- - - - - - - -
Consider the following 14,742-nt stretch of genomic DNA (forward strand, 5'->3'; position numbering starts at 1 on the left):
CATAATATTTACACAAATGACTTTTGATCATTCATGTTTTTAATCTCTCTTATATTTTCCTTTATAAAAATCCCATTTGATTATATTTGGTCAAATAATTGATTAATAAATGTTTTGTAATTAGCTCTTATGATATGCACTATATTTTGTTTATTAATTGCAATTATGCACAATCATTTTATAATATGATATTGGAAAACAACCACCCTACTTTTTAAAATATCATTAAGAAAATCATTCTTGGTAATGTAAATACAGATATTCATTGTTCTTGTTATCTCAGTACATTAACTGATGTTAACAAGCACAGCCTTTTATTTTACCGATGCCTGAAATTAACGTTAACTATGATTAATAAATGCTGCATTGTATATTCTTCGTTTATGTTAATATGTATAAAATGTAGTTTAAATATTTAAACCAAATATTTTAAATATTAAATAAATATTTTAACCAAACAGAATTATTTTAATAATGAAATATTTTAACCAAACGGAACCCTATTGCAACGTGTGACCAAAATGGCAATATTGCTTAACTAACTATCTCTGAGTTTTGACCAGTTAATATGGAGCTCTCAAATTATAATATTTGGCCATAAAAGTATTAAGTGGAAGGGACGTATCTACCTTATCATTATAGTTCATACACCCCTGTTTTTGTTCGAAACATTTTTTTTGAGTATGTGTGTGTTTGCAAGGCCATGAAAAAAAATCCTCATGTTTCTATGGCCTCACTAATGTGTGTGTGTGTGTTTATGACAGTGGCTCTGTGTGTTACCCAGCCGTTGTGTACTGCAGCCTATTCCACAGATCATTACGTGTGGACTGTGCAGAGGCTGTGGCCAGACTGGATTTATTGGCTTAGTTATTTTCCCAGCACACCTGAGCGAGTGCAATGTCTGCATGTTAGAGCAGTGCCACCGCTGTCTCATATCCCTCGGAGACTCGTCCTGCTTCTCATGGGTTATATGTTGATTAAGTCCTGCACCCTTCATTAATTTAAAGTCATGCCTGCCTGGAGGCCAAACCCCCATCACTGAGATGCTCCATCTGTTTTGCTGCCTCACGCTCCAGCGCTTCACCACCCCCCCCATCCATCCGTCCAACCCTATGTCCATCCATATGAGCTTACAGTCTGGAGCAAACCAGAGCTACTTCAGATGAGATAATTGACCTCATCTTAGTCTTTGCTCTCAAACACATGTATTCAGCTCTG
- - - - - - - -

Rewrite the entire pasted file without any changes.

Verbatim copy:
Consider the following 14,742-nt stretch of genomic DNA (forward strand, 5'->3'; position numbering starts at 1 on the left):
CATAATATTTACACAAATGACTTTTGATCATTCATGTTTTTAATCTCTCTTATATTTTCCTTTATAAAAATCCCATTTGATTATATTTGGTCAAATAATTGATTAATAAATGTTTTGTAATTAGCTCTTATGATATGCACTATATTTTGTTTATTAATTGCAATTATGCACAATCATTTTATAATATGATATTGGAAAACAACCACCCTACTTTTTAAAATATCATTAAGAAAATCATTCTTGGTAATGTAAATACAGATATTCATTGTTCTTGTTATCTCAGTACATTAACTGATGTTAACAAGCACAGCCTTTTATTTTACCGATGCCTGAAATTAACGTTAACTATGATTAATAAATGCTGCATTGTATATTCTTCGTTTATGTTAATATGTATAAAATGTAGTTTAAATATTTAAACCAAATATTTTAAATATTAAATAAATATTTTAACCAAACAGAATTATTTTAATAATGAAATATTTTAACCAAACGGAACCCTATTGCAACGTGTGACCAAAATGGCAATATTGCTTAACTAACTATCTCTGAGTTTTGACCAGTTAATATGGAGCTCTCAAATTATAATATTTGGCCATAAAAGTATTAAGTGGAAGGGACGTATCTACCTTATCATTATAGTTCATACACCCCTGTTTTTGTTCGAAACATTTTTTTTGAGTATGTGTGTGTTTGCAAGGCCATGAAAAAAAATCCTCATGTTTCTATGGCCTCACTAATGTGTGTGTGTGTGTTTATGACAGTGGCTCTGTGTGTTACCCAGCCGTTGTGTACTGCAGCCTATTCCACAGATCATTACGTGTGGACTGTGCAGAGGCTGTGGCCAGACTGGATTTATTGGCTTAGTTATTTTCCCAGCACACCTGAGCGAGTGCAATGTCTGCATGTTAGAGCAGTGCCACCGCTGTCTCATATCCCTCGGAGACTCGTCCTGCTTCTCATGGGTTATATGTTGATTAAGTCCTGCACCCTTCATTAATTTAAAGTCATGCCTGCCTGGAGGCCAAACCCCCATCACTGAGATGCTCCATCTGTTTTGCTGCCTCACGCTCCAGCGCTTCACCACCCCCCCCATCCATCCGTCCAACCCTATGTCCATCCATATGAGCTTACAGTCTGGAGCAAACCAGAGCTACTTCAGATGAGATAATTGACCTCATCTTAGTCTTTGCTCTCAAACACATGTATTCAGCTCTG